During the last years, advances in molecular biology provided the most exciting update of neutrophil physiology, in particular their capacity to release neutrophil extracellular traps (NETs). NETs are extracellular web-like structures of chromatin fibers lined with various highly active proteases and proteins of nuclear, granular, and cytosolic origin.[15] The release of NETs from activated neutrophils was initially described in 2004 as a novel defense mechanism able to “trap and kill” a wide range of pathogens.[16] However, increasing evidence during the past few years highlighted their fundamental role in the pathogenesis of numerous noninfectious inflammatory disorders, such as systemic lupus erythematosus (SLE), rheumatoid arthritis (RA), autoimmune vasculitis, gout, ulcerative colitis, interleukin (IL)-1β-mediated autoinflammatory syndromes, and thrombosis.[15] [17] [18] [19]

Activated platelets are able to induce robust NET release within vasculature providing a scaffold for fibrin deposition and stabilization of thrombus.[20] [21] [22] [23] Notably, these NETs are decorated with functionally active TF, which explains its extracellular delivery at the site of tissue injury.[13] [19] [24] Besides TF, NETs were found to deliver several proteins and clot factors involved in thrombosis such as von Willebrand factor (vWF), XII, fibrinogen, and fibronectin.[2] [13] [25] The thrombogenic potential of NETs was further supported by experimental studies indicating that extracellular histones induce endothelial activation, platelet activation/aggregation, and thrombin generation[26] [27] ([Fig. 1]). Phylogenetically, the capacity of NETs to activate coagulation serves to trap and eliminate pathogens, resembling primitive defense systems operating several millions years ago, and it is conserved today in insects.[28] In these organisms, coagulation and immunity use common mechanisms to prevent fluid loss and pathogen invasion. These systems are tightly interrelated, since NET-associated antimicrobial proteases are able to trigger several coagulation pathways,[2] while activation of the coagulation system supports several immune responses such as bacterial compartmentalization, immobilization, and elimination especially in microvasculature (immunothrombosis). Probably, much of the NET-mediated antimicrobial effect is due to entrapment, rather than direct killing[29] [30] ([Fig. 2]).

Zoom Image
Fig. 1 Mechanisms of neutrophil extracellular trap (NET) thrombogenicity. Left: Platelets-PolyP-neutrophils-NETs interactivation leads to NET generation. (–) denotes NET autoregulation. Right: NETs can deliver thrombogenic signals through many different mechanisms presented here. APC, activated protein C; FX, FXII, FV, coagulation factors; PolyP: polyphosphate; TF, tissue factor; TFPI, TF pathway inhibitor; tPA, tissue plasminogen activator.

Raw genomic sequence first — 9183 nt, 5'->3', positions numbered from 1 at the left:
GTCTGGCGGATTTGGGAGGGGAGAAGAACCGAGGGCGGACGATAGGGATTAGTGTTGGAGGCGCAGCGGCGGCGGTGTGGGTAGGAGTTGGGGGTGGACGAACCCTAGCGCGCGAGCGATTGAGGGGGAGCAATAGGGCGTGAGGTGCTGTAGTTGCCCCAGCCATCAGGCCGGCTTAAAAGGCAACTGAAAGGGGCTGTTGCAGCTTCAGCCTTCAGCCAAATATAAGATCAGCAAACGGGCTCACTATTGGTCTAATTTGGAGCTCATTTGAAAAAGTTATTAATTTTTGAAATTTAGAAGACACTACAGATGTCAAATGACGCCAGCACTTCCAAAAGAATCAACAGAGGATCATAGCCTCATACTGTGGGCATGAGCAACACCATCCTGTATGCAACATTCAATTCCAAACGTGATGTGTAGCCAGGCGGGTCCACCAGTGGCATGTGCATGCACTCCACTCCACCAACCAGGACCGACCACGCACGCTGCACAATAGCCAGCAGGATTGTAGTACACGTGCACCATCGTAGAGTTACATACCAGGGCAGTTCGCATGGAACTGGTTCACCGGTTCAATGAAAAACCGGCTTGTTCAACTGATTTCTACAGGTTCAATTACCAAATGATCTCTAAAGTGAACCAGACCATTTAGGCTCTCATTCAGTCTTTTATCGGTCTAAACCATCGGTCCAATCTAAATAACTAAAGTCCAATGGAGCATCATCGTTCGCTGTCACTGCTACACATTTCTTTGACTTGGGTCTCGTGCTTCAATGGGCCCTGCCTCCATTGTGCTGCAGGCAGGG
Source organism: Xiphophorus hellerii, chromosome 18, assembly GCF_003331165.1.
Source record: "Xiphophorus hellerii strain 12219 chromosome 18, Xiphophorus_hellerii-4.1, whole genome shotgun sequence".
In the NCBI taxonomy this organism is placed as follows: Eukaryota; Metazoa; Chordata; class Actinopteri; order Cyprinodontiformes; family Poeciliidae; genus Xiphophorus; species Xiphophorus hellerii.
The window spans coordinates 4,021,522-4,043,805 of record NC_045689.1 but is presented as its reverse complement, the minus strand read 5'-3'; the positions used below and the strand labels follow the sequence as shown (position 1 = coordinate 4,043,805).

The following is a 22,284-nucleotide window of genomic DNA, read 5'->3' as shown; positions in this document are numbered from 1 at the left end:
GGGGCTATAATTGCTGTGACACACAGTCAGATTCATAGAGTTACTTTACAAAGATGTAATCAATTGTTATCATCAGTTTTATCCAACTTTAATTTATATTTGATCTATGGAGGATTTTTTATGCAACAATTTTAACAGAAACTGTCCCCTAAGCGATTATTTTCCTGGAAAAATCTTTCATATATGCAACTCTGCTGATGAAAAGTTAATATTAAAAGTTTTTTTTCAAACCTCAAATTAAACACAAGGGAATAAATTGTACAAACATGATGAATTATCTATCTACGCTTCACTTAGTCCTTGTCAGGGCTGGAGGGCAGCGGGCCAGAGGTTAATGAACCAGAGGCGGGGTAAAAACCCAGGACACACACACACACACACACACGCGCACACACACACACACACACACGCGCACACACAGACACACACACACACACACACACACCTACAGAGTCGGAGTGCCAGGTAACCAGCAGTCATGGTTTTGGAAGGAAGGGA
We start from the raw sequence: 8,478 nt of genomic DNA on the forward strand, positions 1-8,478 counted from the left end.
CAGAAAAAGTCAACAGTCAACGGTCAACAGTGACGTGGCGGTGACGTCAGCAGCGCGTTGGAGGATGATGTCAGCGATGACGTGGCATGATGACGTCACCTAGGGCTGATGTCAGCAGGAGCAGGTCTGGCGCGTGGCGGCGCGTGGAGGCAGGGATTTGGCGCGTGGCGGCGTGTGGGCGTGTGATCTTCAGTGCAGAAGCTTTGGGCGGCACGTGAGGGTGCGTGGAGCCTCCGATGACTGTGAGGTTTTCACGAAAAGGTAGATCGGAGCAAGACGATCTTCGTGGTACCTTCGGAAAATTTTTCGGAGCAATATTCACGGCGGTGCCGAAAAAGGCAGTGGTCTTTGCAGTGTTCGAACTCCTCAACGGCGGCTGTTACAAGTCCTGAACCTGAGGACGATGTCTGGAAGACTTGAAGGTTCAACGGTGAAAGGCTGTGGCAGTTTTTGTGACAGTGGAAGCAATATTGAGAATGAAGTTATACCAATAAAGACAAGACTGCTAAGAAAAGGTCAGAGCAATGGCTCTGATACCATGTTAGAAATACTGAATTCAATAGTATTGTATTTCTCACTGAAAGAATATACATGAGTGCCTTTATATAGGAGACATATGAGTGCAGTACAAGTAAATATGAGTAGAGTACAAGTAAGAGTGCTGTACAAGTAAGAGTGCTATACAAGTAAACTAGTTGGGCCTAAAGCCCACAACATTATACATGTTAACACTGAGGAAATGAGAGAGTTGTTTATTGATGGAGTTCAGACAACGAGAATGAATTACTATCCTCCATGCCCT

Zoom Image
Fig. 2 Skewing of immunothrombosis (tissue protection) to pathological thrombosis (tissue damage). In primitive organisms (bottom, A) immunity and coagulation use a common, hemocyte-based system to prevent fluid loss and pathogen invasion. In mammals including humans (B) hemostasis and immunity are operated by distinct systems (platelets and coagulation, left; and white blood cells such as neutrophils, right, respectively). Interaction between platelets/coagulation and neutrophils leads to neutrophil extracellular trap (NET) formation (C). In cases of a pathogen invasion, NETs are involved in pathogen entrapment and elimination in microcirculation (green path, host defense, D). On the contrary, inappropriate NET formation in cases of sterile inflammation (autoimmune or inflammatory environment) leads to thrombotic complications (red path, tissue damage) in microcirculation (E) or large vessels (F). DIC, disseminated intravascular coagulation.

Apart from neutrophils, extracellular traps (ETs) formation has also been described in other types of granulocytes, such as eosinophils and mast cells.[31] [32] Very recently data implicate macrophages, mast cells, and eosinophils through ETs generation in atherosclerotic plaque formation and thrombosis.[33] [34] However, ETs formation in macrophages is controversial and remains unclear whether it is distinct from pyroptosis.[35]

In view of the above, NETs could be perceived as a double-edged sword during disease processes. They may be beneficial by enhancing the antimicrobial potential in numerous infectious diseases or contributing to normal hemostasis and pathogen curbing in neutrophil clots lattice, but also harmful by amplifying systemic or local inflammation leading to tissue damage and thrombosis[15] [36] ([Fig. 2]). Therefore, NETs and their components emerge today as novel candidate for diagnostic and therapeutic targets of thrombosis in many clinical settings.[12] [15] [37] [38]

* These authors contributed equally to this work.